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About Rio de Janeiro

Sinuous, insinuating, beautiful and intriguing, the landscape of Rio de Janeiro has delighted visitors com have come to its shores for five centuries. A few years after the announcement of the discovery of the new land of Brazil, the hills of Urca, the Sugar Loaf and Pedra da Gávea had already been included in Italian, Dutch, English and, of course, Portuguese maps.

One of the Portuguese expeditions sent to explore the coast mistook the huge bay that opened to the sea for a river mouth (Rio means river in Portuguese). Thus began the history of Rio de Janeiro.

But the French were the first ones to settle the region, building fortifications in the islands in the middle of the bay. Later, they took some positions on the banks of a river, which was later channeled and covered, located at what is now the Flamengo neighborhood. Native Brazilians used to call this river Kari Oka. Therefore, people living in the city started being called cariocas, including those who arrived later, under the orders of the Portuguese Crown, to expel the French with the swords and cannons of Mem de Sá.

During one of the decisive battles waged to expel the French, Saint Sebastian was invoked – and seen by many – and would become the Patron Saint of the city since its foundation. The defense base was set up on a hill, known as Morro do Castelo (the Castle Hill).

The fortress built on this site dominated the entrance to the bay and had some cannon batteries set up close to the sea on Villegagnon Island. Part of this area was reclaimed from the sea and today this is where the Santos Dumont Airport is located.

An urban center grew and flourished around the Morro do Castelo, supported by the defense structure, the establishment of an administration system for the region and the development of local trade.

Rio de Janeiro was the seat of the viceroyalty, became the capital city of the colony and in the 19th century it became the seat of the Kingdom of Portugal and the Algarves with the arrival of the Portuguese Royal Family. In 1822, with the Independence of Brazil and the coronation of Pedro I, Rio became the first and only capital city of an empire in the Southern Hemisphere.

All this political and economic movement left for those who visit the city a number of well-known landscapes in the city Center. Even before the arrival of the Prince regent, the aqueduct, known today as the Lapa Arches, the
St. Lucy Church, the Monastery of St. Benedict, the City Palace, Convent of St. Anthony and the Imperial Palace had all been already built. With the arrival of the Portuguese Court and later of the French cultural missions,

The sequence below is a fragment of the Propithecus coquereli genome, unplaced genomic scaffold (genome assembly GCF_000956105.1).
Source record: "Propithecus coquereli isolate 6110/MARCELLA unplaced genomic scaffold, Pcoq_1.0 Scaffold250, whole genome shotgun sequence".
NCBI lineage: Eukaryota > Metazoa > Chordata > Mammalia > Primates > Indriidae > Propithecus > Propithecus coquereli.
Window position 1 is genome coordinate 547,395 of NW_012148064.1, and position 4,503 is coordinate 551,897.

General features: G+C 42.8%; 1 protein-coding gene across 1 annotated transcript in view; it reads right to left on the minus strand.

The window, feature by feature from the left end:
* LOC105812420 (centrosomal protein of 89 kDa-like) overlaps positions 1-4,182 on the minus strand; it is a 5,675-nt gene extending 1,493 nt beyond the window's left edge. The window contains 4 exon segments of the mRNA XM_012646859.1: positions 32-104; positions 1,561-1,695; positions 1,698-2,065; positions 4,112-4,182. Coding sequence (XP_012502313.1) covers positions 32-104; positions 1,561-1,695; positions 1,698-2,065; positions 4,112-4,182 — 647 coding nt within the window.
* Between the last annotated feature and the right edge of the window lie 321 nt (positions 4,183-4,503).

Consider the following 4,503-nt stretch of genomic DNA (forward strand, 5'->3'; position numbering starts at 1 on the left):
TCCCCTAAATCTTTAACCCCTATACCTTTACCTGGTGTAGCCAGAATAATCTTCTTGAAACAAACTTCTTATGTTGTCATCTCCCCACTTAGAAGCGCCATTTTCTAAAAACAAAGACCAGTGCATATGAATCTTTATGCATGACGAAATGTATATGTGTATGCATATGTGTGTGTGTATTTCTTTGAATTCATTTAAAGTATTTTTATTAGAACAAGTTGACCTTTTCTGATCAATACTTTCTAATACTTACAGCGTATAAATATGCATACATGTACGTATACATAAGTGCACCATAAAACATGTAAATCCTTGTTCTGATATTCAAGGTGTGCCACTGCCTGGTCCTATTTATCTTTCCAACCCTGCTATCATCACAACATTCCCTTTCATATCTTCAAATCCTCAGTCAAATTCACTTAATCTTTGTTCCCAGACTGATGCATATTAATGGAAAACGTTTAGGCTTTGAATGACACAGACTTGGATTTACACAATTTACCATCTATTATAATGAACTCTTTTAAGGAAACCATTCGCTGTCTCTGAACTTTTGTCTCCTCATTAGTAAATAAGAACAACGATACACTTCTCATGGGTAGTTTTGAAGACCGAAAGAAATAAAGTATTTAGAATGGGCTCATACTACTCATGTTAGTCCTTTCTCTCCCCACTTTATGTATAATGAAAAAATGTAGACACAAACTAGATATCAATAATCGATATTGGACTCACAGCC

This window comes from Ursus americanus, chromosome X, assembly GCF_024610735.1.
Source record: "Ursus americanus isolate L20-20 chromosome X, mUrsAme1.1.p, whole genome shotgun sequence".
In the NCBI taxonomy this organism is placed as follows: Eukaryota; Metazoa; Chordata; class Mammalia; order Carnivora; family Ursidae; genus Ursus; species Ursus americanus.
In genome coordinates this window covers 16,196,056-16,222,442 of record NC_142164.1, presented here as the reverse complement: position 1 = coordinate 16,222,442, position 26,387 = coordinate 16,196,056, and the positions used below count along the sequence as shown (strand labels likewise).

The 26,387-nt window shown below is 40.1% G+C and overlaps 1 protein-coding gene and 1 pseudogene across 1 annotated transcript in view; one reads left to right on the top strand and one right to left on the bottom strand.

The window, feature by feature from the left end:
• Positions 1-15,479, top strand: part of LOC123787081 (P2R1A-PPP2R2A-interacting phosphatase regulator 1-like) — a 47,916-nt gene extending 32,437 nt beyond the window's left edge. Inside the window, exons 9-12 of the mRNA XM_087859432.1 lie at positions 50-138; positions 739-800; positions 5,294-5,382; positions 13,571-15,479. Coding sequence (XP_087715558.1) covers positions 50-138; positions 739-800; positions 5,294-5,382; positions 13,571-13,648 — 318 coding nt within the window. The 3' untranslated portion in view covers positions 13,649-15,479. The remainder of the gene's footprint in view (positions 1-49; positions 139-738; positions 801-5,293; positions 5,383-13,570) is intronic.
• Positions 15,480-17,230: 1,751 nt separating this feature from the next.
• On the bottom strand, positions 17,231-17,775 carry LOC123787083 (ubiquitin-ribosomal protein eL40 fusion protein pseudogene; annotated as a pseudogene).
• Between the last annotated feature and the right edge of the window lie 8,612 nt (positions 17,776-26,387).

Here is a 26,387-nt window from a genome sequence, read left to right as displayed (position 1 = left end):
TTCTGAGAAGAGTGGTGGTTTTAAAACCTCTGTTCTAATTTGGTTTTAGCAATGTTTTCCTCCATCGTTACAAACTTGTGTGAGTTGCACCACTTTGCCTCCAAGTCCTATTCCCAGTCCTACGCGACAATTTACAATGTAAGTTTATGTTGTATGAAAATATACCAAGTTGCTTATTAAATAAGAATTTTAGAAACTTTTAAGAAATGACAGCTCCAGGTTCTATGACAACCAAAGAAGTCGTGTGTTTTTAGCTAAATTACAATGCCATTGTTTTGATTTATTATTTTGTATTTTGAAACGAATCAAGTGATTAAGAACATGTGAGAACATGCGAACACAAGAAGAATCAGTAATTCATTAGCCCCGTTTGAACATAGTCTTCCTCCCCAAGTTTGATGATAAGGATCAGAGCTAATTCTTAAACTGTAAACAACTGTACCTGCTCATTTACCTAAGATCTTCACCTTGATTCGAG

the city witnessed the emergence of new buildings and public spaces that are must visits for all those interested in the history of Rio: the Botanical Garden, the National Museum (former residence of the emperor), the
Candelaria Church, the neoclassical buildings in the city Center. In the first decades of the 20th century, the Center was still the place where the political, economic and social elites used to meet.

Thus, the area underwent major transformations, such as those that opened new avenues, such as Rio Branco Avenue, the flattening of the Morro do Castelo, the Presidente Vargas Avenue, the tearing down of houses that
proliferated with the development of the harbor area and construction of the railroad. In the wake of these major transformations we have solid evidence of this time that became cultural landmarks, such as the Bank of Brasil Cultural Center, the National Museum of Fine Arts, the France-Brasil House and the Municipal Theater.

Major construction works also marked the era of post-War administrations. Modernism set the tone for monuments such as the Metropolitan Cathedral, in the former site of the Morro de Santo Antônio (St. Anthony Hill), the Modern Art Museum, at Aterro do Flamengo, in the 1950’s. But the beginning of the century also marked the development of other areas of the city that would turn it into a travel destination: the emergence of Copacabana and Ipanema, previously isolated by the hills spread throughout the city, the construction of two icons of Rio, the Sugar Loaf cable car and the Christ the Redeemer statue, which contributed to the city being named the Wonderful City.

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Source: RIO CONVENTION & VISITORS BUREAU


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